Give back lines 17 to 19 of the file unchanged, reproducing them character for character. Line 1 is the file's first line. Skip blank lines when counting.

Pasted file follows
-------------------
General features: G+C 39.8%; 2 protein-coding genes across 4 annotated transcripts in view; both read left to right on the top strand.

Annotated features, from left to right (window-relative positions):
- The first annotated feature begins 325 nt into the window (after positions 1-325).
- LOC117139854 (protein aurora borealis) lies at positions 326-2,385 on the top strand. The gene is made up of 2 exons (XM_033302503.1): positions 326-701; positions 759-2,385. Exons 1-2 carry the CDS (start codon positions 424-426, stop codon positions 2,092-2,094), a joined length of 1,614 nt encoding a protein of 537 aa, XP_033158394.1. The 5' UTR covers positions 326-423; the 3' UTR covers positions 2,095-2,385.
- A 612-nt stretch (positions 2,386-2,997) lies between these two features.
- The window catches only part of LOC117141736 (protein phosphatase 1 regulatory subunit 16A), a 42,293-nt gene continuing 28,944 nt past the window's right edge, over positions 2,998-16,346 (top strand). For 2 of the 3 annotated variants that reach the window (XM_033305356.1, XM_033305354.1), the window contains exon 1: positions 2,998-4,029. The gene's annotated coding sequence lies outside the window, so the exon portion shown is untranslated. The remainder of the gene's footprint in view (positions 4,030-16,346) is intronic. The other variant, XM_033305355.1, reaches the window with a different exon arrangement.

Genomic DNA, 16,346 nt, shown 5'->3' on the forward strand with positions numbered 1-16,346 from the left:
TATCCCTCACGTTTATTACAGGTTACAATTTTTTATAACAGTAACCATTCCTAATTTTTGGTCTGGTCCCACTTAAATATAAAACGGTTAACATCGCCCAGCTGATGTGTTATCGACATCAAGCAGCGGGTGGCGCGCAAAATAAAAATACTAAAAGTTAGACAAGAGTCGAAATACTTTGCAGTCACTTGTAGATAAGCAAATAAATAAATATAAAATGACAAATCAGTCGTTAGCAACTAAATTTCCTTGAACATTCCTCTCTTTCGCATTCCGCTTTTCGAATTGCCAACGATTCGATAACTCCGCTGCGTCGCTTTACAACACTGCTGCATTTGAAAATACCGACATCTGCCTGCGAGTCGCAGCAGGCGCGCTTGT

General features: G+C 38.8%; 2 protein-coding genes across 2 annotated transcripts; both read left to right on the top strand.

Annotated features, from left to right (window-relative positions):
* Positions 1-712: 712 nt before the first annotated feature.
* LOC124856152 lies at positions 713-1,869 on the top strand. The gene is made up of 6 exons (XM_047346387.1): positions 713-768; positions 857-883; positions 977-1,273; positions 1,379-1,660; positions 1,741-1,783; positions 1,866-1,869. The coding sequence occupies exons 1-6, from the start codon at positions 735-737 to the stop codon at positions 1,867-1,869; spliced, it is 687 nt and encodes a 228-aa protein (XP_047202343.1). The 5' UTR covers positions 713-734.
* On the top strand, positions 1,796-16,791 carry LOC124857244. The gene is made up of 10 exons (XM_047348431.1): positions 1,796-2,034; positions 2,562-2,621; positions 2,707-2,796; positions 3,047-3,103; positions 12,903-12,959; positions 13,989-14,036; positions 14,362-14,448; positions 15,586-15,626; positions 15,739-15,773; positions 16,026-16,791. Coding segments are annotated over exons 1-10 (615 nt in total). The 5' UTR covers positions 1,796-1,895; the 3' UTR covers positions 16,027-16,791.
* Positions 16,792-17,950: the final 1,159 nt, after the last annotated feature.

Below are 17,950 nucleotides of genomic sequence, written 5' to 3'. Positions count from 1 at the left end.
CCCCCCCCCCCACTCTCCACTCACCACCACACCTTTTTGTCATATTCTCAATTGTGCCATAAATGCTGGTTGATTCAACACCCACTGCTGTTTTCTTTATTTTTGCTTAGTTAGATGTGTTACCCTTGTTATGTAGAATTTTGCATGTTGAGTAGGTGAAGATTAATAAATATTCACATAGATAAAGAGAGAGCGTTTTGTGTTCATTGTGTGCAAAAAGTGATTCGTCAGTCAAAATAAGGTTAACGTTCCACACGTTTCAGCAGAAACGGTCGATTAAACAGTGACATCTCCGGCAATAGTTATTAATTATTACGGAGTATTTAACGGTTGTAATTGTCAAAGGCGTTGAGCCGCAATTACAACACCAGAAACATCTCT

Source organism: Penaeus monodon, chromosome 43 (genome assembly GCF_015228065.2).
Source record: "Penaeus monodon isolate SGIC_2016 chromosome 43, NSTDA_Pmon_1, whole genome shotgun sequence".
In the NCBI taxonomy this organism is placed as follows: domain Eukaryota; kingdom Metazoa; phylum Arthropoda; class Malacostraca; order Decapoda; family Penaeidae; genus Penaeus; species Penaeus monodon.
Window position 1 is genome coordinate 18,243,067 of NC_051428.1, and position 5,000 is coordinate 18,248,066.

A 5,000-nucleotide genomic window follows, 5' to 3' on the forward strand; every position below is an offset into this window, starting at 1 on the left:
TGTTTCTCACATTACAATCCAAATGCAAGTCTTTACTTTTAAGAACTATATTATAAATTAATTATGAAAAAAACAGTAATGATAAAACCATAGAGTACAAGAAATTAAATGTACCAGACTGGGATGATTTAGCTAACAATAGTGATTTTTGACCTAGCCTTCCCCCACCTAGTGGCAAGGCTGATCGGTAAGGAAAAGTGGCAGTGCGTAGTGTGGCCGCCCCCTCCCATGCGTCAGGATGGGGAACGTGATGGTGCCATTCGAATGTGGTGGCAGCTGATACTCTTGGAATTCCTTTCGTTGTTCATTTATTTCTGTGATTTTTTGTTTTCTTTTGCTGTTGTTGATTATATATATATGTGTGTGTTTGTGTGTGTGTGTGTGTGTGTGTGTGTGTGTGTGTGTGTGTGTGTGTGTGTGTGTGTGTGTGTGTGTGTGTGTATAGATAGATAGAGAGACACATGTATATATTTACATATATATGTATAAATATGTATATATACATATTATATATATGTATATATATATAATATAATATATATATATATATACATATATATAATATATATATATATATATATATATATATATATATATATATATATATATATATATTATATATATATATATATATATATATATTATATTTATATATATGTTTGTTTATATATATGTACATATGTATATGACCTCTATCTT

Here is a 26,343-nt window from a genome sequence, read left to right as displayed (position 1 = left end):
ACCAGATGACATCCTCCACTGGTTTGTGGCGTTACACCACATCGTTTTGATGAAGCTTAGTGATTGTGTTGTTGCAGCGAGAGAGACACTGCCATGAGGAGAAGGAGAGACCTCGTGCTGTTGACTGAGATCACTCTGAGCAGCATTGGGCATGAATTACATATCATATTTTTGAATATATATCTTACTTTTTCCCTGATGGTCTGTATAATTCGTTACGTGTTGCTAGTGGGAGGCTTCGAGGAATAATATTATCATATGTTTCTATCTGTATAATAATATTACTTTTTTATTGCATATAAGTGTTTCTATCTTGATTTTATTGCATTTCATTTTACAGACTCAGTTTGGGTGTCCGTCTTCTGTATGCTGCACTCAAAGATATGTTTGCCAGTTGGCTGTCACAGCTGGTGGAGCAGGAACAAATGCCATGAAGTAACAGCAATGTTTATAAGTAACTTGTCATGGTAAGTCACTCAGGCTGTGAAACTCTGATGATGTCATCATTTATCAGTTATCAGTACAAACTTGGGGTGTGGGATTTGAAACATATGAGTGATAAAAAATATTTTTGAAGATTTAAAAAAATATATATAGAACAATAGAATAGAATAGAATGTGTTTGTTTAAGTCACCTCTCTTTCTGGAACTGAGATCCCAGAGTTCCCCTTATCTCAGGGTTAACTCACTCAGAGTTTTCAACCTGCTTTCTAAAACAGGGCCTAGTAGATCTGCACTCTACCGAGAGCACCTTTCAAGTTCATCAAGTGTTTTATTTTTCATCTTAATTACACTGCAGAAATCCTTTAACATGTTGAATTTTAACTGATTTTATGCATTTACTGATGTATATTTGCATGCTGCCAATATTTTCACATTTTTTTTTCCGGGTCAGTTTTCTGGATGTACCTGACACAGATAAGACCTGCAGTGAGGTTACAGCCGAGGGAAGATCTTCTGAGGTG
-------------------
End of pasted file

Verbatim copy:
Source organism: Penaeus monodon, chromosome 43 (genome assembly GCF_015228065.2).
Source record: "Penaeus monodon isolate SGIC_2016 chromosome 43, NSTDA_Pmon_1, whole genome shotgun sequence".
In the NCBI taxonomy this organism is placed as follows: domain Eukaryota; kingdom Metazoa; phylum Arthropoda; class Malacostraca; order Decapoda; family Penaeidae; genus Penaeus; species Penaeus monodon.